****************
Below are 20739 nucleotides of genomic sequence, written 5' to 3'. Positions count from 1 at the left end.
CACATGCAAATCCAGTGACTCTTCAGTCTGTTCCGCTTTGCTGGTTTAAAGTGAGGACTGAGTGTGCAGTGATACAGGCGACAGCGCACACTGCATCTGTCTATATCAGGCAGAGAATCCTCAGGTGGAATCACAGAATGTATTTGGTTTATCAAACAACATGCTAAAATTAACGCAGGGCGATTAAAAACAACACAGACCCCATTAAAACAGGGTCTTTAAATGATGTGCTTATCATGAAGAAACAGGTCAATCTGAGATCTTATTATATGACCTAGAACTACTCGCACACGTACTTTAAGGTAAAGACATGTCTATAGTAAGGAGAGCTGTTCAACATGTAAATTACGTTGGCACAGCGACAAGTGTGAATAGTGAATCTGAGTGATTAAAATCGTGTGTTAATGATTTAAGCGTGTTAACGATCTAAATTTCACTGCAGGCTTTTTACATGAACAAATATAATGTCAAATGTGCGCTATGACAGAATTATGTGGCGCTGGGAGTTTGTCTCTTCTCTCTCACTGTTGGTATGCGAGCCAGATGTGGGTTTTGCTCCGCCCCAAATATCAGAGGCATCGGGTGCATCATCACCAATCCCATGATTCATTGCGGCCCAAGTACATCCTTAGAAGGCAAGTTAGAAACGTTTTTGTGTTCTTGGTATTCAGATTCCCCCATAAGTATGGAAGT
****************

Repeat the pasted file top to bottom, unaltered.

Below are 20739 nucleotides of genomic sequence, written 5' to 3'. Positions count from 1 at the left end.
CACATGCAAATCCAGTGACTCTTCAGTCTGTTCCGCTTTGCTGGTTTAAAGTGAGGACTGAGTGTGCAGTGATACAGGCGACAGCGCACACTGCATCTGTCTATATCAGGCAGAGAATCCTCAGGTGGAATCACAGAATGTATTTGGTTTATCAAACAACATGCTAAAATTAACGCAGGGCGATTAAAAACAACACAGACCCCATTAAAACAGGGTCTTTAAATGATGTGCTTATCATGAAGAAACAGGTCAATCTGAGATCTTATTATATGACCTAGAACTACTCGCACACGTACTTTAAGGTAAAGACATGTCTATAGTAAGGAGAGCTGTTCAACATGTAAATTACGTTGGCACAGCGACAAGTGTGAATAGTGAATCTGAGTGATTAAAATCGTGTGTTAATGATTTAAGCGTGTTAACGATCTAAATTTCACTGCAGGCTTTTTACATGAACAAATATAATGTCAAATGTGCGCTATGACAGAATTATGTGGCGCTGGGAGTTTGTCTCTTCTCTCTCACTGTTGGTATGCGAGCCAGATGTGGGTTTTGCTCCGCCCCAAATATCAGAGGCATCGGGTGCATCATCACCAATCCCATGATTCATTGCGGCCCAAGTACATCCTTAGAAGGCAAGTTAGAAACGTTTTTGTGTTCTTGGTATTCAGATTCCCCCATAAGTATGGAAGT